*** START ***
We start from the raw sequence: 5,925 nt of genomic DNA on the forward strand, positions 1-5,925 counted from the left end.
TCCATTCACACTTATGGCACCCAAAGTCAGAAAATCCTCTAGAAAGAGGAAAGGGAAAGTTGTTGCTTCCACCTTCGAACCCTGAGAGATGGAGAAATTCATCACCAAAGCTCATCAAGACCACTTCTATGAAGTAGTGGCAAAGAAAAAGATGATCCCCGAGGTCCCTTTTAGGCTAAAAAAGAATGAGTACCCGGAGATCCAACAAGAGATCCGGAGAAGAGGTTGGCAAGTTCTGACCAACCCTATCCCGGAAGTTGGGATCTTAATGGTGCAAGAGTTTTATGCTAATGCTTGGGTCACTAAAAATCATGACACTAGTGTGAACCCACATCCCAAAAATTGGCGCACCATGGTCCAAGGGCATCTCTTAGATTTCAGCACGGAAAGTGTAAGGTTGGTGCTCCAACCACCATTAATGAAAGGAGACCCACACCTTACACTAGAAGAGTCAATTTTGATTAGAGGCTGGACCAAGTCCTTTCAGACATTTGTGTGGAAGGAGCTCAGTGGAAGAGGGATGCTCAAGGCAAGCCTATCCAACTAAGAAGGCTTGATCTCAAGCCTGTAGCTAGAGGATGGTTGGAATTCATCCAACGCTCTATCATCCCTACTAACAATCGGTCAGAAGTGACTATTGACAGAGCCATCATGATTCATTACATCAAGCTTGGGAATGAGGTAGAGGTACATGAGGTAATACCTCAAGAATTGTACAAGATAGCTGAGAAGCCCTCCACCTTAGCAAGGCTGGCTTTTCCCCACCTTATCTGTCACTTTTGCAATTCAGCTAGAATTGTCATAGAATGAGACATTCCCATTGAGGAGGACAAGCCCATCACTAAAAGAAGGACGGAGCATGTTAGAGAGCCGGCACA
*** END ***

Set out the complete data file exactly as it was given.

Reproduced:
We start from the raw sequence: 5,925 nt of genomic DNA on the forward strand, positions 1-5,925 counted from the left end.
TCCATTCACACTTATGGCACCCAAAGTCAGAAAATCCTCTAGAAAGAGGAAAGGGAAAGTTGTTGCTTCCACCTTCGAACCCTGAGAGATGGAGAAATTCATCACCAAAGCTCATCAAGACCACTTCTATGAAGTAGTGGCAAAGAAAAAGATGATCCCCGAGGTCCCTTTTAGGCTAAAAAAGAATGAGTACCCGGAGATCCAACAAGAGATCCGGAGAAGAGGTTGGCAAGTTCTGACCAACCCTATCCCGGAAGTTGGGATCTTAATGGTGCAAGAGTTTTATGCTAATGCTTGGGTCACTAAAAATCATGACACTAGTGTGAACCCACATCCCAAAAATTGGCGCACCATGGTCCAAGGGCATCTCTTAGATTTCAGCACGGAAAGTGTAAGGTTGGTGCTCCAACCACCATTAATGAAAGGAGACCCACACCTTACACTAGAAGAGTCAATTTTGATTAGAGGCTGGACCAAGTCCTTTCAGACATTTGTGTGGAAGGAGCTCAGTGGAAGAGGGATGCTCAAGGCAAGCCTATCCAACTAAGAAGGCTTGATCTCAAGCCTGTAGCTAGAGGATGGTTGGAATTCATCCAACGCTCTATCATCCCTACTAACAATCGGTCAGAAGTGACTATTGACAGAGCCATCATGATTCATTACATCAAGCTTGGGAATGAGGTAGAGGTACATGAGGTAATACCTCAAGAATTGTACAAGATAGCTGAGAAGCCCTCCACCTTAGCAAGGCTGGCTTTTCCCCACCTTATCTGTCACTTTTGCAATTCAGCTAGAATTGTCATAGAATGAGACATTCCCATTGAGGAGGACAAGCCCATCACTAAAAGAAGGACGGAGCATGTTAGAGAGCCGGCACA